It’s only a few days until NASA and its partners on the James Webb Space Telescope project reveal the first full-color images and spectroscopic data captured by the observatory. The agency has shed a little more light on what to expect by revealing the JWST’s initial list of cosmic targets.
One of them is the Carina Nebula, which is around 7,600 light years away. NASA says it’s one of the biggest and brightest nebulae in the sky and it includes stars that are several times larger than the Sun. Another nebula the telescope captured images from is the Southern Ring. That’s roughly 2,000 light years from Earth and is a planetary nebula — it’s an expanding cloud of gas that surrounds a dying star.
Closer to home is the gas planet WASP-96 b, which is almost 1,150 light years away and has around half the mass of Jupiter. NASA will provide a look at the planet’s light spectrum data. Much further from here is Stephan’s Quintet, which is around 290 million light years away in the Pegasus constellation. This is the first compact galaxy group that was discovered, all the way back in 1877. It comprises five galaxies, four of which “are locked in a cosmic dance of repeated close encounters,” NASA said.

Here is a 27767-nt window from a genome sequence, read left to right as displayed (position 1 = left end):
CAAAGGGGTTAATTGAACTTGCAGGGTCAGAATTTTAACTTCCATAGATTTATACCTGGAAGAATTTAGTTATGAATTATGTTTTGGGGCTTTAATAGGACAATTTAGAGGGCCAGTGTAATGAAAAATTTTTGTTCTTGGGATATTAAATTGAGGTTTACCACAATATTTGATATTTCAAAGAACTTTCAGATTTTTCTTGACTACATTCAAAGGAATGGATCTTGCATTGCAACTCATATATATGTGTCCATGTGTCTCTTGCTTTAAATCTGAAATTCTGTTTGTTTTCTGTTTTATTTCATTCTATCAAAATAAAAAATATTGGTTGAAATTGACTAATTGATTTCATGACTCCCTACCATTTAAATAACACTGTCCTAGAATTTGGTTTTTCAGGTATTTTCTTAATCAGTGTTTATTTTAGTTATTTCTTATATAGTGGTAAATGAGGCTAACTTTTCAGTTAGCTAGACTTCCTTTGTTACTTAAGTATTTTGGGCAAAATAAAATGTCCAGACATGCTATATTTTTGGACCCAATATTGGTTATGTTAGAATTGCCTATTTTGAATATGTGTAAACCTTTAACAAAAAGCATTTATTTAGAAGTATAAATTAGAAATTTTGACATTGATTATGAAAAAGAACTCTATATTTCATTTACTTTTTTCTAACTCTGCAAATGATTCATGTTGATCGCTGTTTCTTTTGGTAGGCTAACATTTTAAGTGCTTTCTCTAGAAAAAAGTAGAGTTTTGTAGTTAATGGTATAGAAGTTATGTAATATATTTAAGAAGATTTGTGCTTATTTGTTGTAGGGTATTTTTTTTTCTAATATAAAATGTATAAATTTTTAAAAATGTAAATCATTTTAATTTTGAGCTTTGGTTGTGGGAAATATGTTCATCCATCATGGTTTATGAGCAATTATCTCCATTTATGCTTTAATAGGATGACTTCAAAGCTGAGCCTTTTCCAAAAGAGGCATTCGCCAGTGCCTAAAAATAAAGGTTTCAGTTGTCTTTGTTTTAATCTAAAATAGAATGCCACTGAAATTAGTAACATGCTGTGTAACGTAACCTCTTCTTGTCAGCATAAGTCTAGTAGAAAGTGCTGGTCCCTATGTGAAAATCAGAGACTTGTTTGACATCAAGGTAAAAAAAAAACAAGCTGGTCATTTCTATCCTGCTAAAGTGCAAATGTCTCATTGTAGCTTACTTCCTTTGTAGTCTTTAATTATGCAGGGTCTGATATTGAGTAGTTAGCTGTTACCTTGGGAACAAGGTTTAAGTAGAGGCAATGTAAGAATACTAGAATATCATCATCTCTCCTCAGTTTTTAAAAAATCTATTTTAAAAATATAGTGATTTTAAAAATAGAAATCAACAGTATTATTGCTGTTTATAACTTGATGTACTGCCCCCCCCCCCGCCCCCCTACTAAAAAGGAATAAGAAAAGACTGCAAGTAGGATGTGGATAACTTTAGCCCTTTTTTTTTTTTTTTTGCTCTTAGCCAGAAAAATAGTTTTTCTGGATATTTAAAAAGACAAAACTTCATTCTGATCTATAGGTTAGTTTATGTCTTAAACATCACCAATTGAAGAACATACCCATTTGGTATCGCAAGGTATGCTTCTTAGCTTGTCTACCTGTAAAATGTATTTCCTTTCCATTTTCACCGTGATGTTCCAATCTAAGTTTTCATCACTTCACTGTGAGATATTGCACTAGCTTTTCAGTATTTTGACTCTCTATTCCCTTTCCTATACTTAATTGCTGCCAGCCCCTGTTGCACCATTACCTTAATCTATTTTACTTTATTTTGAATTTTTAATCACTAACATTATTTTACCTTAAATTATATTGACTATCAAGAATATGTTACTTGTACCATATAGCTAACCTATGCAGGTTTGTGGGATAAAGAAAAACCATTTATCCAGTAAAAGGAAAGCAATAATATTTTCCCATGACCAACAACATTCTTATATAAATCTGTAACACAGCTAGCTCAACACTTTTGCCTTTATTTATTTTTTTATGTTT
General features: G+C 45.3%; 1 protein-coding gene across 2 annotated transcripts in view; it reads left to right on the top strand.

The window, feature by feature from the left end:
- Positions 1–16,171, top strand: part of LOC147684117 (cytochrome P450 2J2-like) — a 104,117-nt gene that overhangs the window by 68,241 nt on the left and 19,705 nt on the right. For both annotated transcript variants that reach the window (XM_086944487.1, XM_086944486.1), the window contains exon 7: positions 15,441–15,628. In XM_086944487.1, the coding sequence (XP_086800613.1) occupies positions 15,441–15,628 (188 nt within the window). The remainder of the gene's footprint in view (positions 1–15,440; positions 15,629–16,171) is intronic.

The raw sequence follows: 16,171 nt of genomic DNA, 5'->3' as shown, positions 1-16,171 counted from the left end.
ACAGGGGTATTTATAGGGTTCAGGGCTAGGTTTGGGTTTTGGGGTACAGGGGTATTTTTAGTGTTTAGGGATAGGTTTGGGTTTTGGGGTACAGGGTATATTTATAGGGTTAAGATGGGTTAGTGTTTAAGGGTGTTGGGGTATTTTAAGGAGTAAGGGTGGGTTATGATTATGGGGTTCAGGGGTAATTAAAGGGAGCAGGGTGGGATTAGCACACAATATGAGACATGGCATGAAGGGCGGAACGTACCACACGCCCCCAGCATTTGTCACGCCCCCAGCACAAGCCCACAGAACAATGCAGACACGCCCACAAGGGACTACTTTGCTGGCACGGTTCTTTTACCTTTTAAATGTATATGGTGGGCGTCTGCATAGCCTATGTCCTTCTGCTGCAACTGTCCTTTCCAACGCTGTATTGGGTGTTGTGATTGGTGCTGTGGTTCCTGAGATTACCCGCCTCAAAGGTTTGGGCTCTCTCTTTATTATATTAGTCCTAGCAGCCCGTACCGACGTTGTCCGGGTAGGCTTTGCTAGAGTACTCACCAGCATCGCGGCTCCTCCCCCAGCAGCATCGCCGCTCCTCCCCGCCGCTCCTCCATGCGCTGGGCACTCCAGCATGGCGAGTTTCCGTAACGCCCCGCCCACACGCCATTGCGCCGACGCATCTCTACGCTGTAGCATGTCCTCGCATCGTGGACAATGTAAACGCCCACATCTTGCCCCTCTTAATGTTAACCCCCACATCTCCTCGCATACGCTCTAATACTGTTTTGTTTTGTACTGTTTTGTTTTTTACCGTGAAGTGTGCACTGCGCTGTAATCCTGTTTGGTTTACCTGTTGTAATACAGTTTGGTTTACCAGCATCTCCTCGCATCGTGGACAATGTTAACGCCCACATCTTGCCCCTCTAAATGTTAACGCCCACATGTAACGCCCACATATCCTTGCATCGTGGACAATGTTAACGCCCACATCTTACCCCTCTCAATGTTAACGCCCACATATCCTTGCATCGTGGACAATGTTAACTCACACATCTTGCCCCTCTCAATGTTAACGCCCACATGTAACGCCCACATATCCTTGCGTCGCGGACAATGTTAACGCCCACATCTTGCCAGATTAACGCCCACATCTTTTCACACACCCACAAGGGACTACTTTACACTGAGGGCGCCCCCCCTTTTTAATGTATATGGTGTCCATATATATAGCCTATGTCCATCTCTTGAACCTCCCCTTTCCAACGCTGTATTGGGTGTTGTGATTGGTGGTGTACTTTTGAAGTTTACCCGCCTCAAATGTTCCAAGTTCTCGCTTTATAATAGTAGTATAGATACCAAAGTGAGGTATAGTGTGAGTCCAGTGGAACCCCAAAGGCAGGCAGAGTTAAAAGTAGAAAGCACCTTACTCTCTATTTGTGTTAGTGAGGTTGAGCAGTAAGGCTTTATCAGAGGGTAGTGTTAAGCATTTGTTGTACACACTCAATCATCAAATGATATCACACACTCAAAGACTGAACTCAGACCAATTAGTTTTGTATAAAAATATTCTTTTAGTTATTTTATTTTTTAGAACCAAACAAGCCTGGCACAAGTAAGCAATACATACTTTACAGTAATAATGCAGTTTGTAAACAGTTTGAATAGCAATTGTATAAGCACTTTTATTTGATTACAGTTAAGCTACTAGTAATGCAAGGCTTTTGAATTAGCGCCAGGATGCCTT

Also on Tuesday, NASA, the European Space Agency and Canadian Space Agency will reveal imagery for SMACS 0723. “Massive foreground galaxy clusters magnify and distort the light of objects behind them, permitting a deep field view into both the extremely distant and intrinsically faint galaxy populations,” NASA explained.
A committee of experts from NASA, ESA, CSA and the Space Telescope Science Institute spent five years determining the first targets for Webb’s instruments. The full-color images and spectroscopic data that JSWT captured will be revealed on July 12th at 10:30AM ET. You’ll be able to view them on NASA’s website.
This marks an important step for JWST as it marks the official beginning of the observatory’s general science operations. The aim is to provide us with more detailed images and information about the earliest stars and galaxies as well as potentially habitable exoplanets. After launch in December, it took several months for the JWST to reach its destination and prepare for full operation. We’re very close to finding out just what the observatory is capable of.